The economic situation looks slightly better at the end of March than at the end of February, mainly due to the upward trend in manufacturing industry. The heart of the scatter in the Tracer is still located in the recovery stage. In March, nine of the fifteen indicators are still below their long-term average.
The volume of the gross domestic product (GDP) was 2.5 percent higher in the fourth quarter of 2010 than in the fourth quarter of 2009. In the third quarter, economic growth was 1.8 percent. Taking calendar and seasonal effects into account, the economy grew by 0.6 percent in the fourth quarter compared to the preceding quarter.
The consumer confidence indicator fell in March, after improvements in January and February. Confidence among manufacturers, on the other hand, improved substantially. Business services providers were very optimistic about their future turnover.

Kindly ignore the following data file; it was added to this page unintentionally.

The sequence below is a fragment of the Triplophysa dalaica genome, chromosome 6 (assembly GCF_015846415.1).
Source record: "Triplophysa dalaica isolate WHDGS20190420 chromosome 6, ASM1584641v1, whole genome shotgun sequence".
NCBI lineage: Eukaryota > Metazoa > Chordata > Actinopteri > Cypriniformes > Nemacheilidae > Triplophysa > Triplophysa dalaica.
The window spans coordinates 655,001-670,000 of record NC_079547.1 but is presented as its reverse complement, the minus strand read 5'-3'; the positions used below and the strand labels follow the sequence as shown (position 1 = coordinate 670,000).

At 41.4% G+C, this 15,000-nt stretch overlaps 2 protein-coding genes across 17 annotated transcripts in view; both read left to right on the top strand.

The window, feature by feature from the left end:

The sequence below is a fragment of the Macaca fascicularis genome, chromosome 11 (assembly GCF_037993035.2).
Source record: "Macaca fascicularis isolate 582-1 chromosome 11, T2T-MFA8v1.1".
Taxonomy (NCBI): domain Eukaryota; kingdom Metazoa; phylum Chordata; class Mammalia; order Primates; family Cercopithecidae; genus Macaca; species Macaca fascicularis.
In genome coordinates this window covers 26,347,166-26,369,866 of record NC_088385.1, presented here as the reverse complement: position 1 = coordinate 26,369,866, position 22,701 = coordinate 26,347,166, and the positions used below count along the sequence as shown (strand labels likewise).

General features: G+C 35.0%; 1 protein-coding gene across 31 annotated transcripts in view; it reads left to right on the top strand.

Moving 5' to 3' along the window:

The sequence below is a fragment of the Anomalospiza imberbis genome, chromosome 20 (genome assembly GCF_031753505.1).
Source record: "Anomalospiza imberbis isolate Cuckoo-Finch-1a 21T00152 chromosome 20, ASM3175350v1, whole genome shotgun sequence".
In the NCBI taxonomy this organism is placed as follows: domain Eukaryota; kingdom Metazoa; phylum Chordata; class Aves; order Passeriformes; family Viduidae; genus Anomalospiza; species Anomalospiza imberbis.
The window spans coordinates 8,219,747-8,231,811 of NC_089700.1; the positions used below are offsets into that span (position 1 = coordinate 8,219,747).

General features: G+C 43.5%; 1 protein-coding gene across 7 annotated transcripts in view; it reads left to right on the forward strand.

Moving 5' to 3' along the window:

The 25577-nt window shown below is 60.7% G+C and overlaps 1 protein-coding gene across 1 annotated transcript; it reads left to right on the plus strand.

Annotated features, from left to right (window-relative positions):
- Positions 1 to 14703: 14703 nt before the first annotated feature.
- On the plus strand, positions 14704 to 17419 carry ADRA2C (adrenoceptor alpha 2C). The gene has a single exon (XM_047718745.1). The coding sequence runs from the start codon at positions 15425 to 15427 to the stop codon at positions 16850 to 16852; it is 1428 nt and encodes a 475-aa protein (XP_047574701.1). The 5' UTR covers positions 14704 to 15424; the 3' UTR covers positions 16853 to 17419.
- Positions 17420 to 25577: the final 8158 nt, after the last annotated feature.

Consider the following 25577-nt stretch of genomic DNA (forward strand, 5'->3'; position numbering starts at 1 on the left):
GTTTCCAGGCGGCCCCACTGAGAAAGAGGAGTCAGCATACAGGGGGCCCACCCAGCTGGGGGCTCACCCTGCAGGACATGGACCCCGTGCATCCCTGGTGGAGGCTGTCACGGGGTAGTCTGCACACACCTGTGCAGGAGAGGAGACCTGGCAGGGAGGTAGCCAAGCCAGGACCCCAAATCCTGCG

In January, manufacturing output increased by 7 percent relative to one year previously. The volume of goods exports also grew by 7 percent. Private sector investments in tangible fixed assets were 6 percent higher than in January 2010. Consumption growth was modest (0.7 percent).
The capital market interest rate averaged 3.4 percent in February. Inflation was 1.9 percent, marginally lower than in January. Selling prices in manufacturing industry were 12.6 percent higher than twelve months previously.
In February, seasonally adjusted unemployment virtually remained unchanged. The number of jobs in the fourth quarter of 2010 was 0.3 percent higher than in the third quarter. The number of hours worked in temp jobs increased by more than 2 percent. There were also slightly more vacancies in the fourth quarter than in the third quarter.
Gross domestic product (GDP)
More figures can be found in dossier Business cycle.